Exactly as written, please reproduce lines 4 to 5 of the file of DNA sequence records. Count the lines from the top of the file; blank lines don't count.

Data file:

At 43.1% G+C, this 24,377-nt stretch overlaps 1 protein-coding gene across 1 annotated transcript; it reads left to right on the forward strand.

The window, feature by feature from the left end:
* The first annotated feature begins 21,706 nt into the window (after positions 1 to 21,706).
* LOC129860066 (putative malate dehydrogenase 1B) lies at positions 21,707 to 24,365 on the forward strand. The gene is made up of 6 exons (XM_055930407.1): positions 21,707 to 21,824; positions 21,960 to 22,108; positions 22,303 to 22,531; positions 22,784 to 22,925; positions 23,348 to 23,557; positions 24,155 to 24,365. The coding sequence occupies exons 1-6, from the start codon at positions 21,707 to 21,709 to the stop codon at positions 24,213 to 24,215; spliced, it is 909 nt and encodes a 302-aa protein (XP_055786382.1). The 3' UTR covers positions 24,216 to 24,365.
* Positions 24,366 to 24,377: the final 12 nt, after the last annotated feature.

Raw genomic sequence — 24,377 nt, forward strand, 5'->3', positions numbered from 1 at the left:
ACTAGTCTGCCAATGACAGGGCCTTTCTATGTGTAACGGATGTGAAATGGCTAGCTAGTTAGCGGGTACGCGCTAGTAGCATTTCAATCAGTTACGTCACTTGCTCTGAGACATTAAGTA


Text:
* LOC129860066 (putative malate dehydrogenase 1B) lies at positions 21,707 to 24,365 on the forward strand. The gene is made up of 6 exons (XM_055930407.1): positions 21,707 to 21,824; positions 21,960 to 22,108; positions 22,303 to 22,531; positions 22,784 to 22,925; positions 23,348 to 23,557; positions 24,155 to 24,365. The coding sequence occupies exons 1-6, from the start codon at positions 21,707 to 21,709 to the stop codon at positions 24,213 to 24,215; spliced, it is 909 nt and encodes a 302-aa protein (XP_055786382.1). The 3' UTR covers positions 24,216 to 24,365.
* Positions 24,366 to 24,377: the final 12 nt, after the last annotated feature.